CY's Take on Perl Weekly Challenge #052

This is a part of Perl Weekly Challenge(PWC) #052 and the followings are related to my solution. If you want to challenge yourself on Perl, go to https://perlweeklychallenge.org, code the latest challenges, submit codes on-time (by GitHub or email) if possible, before reading my blog post.

Do tell me if I am wrong or you strongly oppose my statements!

I register a free account on blogs.perl.org . The process is surprisingly easy but I am a bit nervous that my posts are put along those of experienced coders on the frontpage of blogs.perl.org .

Back to the main topic.

The first challenge is typical for PWC. Integers in base-10 with some properties on or among their digits, and the perl script needs to list it out. A very useful code slice is split //, $num . (For beginners: On other programming languages, usually we need to have a line of code which change the type of our variable; or more commonly seen, make a new variable of a different type of that variable. An example is to_string in C++. )

The second challenge is game theoretical. I think there are no shortcuts for this problem. I dug out a textbook on game theory #1, got back on the Coursera Course "Combinatorial Game Theory". #2 ... Finally, I find the challenge does not require advanced understanding of Prisoners' Dilemma or Nim. All we need to know is how to draw a game tree, how to count the payoff properly and how to code in Perl!

The procedure is: go forward for calculating the payoff function for every end node, and then having a backward induction. Then we get who the winner is while the game is played optimally. (Along process, the information gained can provide a method to allow the computer play against a human optimally.)

Writing this blog post reminds me that my code for the second challenge is quite different from the question statement. Maybe I should edit codes and resubmit it as it's Friday only.

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Remarks:

#1 That book was freely available on Internet but now published by Princeton University Press. It is by Stephen Schecter and Herbert Gintis.

#2 When I watched one of the videos (...I skipped it before) of Week 1, though the coin-taking game is a "game without chance", I learnt the definition of a "combinatorial game"; and, the coin-taking game is not a "combinatorial game". A combinatorial game has to be finite, two-player, no-draw-allowed, information-complete and no-randomization. The course is freely available on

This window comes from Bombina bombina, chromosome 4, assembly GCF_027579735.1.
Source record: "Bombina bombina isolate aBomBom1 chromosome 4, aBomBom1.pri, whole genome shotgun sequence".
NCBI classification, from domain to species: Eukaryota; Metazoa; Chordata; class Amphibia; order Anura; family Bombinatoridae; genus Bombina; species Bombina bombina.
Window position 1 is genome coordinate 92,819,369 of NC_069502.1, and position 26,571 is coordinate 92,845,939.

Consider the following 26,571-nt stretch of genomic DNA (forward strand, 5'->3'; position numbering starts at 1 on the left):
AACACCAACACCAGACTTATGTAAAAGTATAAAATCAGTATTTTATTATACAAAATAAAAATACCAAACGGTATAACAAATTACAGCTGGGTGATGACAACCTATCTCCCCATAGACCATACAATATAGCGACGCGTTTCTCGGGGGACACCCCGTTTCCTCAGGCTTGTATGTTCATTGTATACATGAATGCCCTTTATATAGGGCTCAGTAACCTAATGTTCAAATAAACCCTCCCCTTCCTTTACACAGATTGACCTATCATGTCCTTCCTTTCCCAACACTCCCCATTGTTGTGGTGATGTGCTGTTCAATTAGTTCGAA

https://www.coursera.org/learn/combinatorial-game-theory/ by Dr. Tom Morley.

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Update on March 21st (Sat):
Thanks Toby(ink) for pointing out the "shortcut". XD
Thanks Ryan and Mohammad for suggesting that I publish a Perl-related blog.

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My code is on https://github.com/manwar/perlweeklychallenge-club/tree/master/challenge-052/cheok-yin-fung/perl

3 Comments

The second challenge is kind of boring from a game theory perspective. Whoever gets the £2 coin wins automatically. The other coins only add up to £1.88, so even if you somehow got ALL the other coins, you'd lose. The £2 coin is even more OP than the golden snitch. (Harry Potter reference.)

The game could be made a lot more interesting if there were three 50p, 20p, and 10p coins, and five 5p, 2p, and 1p coins. That way, even if your opponent gets the £2 coin, if you can secure the £1 coin, you still have a potential path to victory.

I didn't realise it until now the point you raised. I missed the opportunity to make it more challenging. Thanks for the idea, though.

Congratulation on your first blog about your contributions. I just love reading blog and find it very informative.

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About C.-Y. Fung

user-pic I blog about Perl or other programming issues as a beginner.